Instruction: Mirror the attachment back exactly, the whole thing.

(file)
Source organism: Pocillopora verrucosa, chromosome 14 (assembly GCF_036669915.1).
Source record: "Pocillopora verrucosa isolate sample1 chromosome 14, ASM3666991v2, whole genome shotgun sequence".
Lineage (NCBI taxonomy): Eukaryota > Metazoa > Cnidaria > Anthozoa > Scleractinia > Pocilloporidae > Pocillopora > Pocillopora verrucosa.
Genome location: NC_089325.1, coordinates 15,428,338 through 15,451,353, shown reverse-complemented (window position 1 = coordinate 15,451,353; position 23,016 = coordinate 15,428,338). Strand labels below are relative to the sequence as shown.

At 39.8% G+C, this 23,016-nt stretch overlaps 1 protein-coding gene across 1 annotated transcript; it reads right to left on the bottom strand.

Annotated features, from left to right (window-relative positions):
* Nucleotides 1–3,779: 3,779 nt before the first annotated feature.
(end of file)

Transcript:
Source organism: Pocillopora verrucosa, chromosome 14 (assembly GCF_036669915.1).
Source record: "Pocillopora verrucosa isolate sample1 chromosome 14, ASM3666991v2, whole genome shotgun sequence".
Lineage (NCBI taxonomy): Eukaryota > Metazoa > Cnidaria > Anthozoa > Scleractinia > Pocilloporidae > Pocillopora > Pocillopora verrucosa.
Genome location: NC_089325.1, coordinates 15,428,338 through 15,451,353, shown reverse-complemented (window position 1 = coordinate 15,451,353; position 23,016 = coordinate 15,428,338). Strand labels below are relative to the sequence as shown.

At 39.8% G+C, this 23,016-nt stretch overlaps 1 protein-coding gene across 1 annotated transcript; it reads right to left on the bottom strand.

Annotated features, from left to right (window-relative positions):
* Nucleotides 1–3,779: 3,779 nt before the first annotated feature.